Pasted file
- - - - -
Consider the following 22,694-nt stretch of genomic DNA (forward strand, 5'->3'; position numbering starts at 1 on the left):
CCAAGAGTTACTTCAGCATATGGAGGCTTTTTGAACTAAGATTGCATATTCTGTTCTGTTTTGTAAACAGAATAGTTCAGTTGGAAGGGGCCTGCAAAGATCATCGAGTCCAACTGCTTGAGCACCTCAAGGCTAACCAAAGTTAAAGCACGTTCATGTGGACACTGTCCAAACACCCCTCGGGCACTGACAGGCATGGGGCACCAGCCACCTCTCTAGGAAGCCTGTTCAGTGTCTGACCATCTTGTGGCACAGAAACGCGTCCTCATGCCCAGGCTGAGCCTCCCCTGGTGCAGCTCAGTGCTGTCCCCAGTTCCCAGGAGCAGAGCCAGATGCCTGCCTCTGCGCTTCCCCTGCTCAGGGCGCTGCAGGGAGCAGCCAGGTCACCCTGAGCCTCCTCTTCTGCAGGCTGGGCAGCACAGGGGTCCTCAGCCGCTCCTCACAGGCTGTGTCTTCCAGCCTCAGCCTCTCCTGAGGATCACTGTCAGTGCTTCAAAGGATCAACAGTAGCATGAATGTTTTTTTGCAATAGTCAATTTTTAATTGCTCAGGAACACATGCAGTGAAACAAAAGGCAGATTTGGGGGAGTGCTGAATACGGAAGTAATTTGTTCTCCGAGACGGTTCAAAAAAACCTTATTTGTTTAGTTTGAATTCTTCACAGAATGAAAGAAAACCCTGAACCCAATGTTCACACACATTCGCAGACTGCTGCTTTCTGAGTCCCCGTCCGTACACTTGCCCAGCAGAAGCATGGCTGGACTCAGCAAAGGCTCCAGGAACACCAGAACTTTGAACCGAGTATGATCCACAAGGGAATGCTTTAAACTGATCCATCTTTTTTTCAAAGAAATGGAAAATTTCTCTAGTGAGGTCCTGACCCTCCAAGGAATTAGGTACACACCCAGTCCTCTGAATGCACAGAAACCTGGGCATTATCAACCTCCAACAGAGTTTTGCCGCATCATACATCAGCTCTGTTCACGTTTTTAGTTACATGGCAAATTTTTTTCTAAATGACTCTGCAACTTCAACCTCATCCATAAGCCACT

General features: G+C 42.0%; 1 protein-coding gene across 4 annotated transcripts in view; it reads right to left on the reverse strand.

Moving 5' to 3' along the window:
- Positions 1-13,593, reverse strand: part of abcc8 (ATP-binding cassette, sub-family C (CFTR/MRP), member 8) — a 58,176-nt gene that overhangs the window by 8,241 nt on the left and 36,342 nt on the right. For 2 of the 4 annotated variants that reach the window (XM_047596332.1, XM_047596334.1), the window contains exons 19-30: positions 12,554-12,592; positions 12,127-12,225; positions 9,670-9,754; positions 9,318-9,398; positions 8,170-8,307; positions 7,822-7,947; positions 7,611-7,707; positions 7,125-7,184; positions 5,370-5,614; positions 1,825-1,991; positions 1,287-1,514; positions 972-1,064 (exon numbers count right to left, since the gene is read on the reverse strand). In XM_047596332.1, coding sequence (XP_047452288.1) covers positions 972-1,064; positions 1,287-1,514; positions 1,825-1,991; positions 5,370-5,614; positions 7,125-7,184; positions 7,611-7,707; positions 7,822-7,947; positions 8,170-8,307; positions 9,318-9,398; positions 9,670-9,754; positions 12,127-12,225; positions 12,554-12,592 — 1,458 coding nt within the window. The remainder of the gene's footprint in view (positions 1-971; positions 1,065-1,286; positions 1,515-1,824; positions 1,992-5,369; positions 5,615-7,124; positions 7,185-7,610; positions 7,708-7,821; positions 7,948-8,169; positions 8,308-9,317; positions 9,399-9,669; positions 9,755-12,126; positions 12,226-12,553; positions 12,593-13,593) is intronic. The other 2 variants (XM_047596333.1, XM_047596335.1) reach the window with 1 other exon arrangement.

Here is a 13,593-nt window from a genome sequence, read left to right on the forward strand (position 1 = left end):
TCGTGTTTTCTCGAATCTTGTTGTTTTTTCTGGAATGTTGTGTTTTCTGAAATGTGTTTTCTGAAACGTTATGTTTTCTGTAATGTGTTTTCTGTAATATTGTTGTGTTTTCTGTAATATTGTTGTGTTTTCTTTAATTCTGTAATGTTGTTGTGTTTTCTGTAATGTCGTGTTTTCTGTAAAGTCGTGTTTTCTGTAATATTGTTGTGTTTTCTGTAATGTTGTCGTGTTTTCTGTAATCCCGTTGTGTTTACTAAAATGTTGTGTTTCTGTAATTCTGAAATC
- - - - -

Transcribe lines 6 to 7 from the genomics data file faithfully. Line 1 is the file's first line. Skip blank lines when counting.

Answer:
Here is a 13,593-nt window from a genome sequence, read left to right on the forward strand (position 1 = left end):
TCGTGTTTTCTCGAATCTTGTTGTTTTTTCTGGAATGTTGTGTTTTCTGAAATGTGTTTTCTGAAACGTTATGTTTTCTGTAATGTGTTTTCTGTAATATTGTTGTGTTTTCTGTAATATTGTTGTGTTTTCTTTAATTCTGTAATGTTGTTGTGTTTTCTGTAATGTCGTGTTTTCTGTAAAGTCGTGTTTTCTGTAATATTGTTGTGTTTTCTGTAATGTTGTCGTGTTTTCTGTAATCCCGTTGTGTTTACTAAAATGTTGTGTTTCTGTAATTCTGAAATC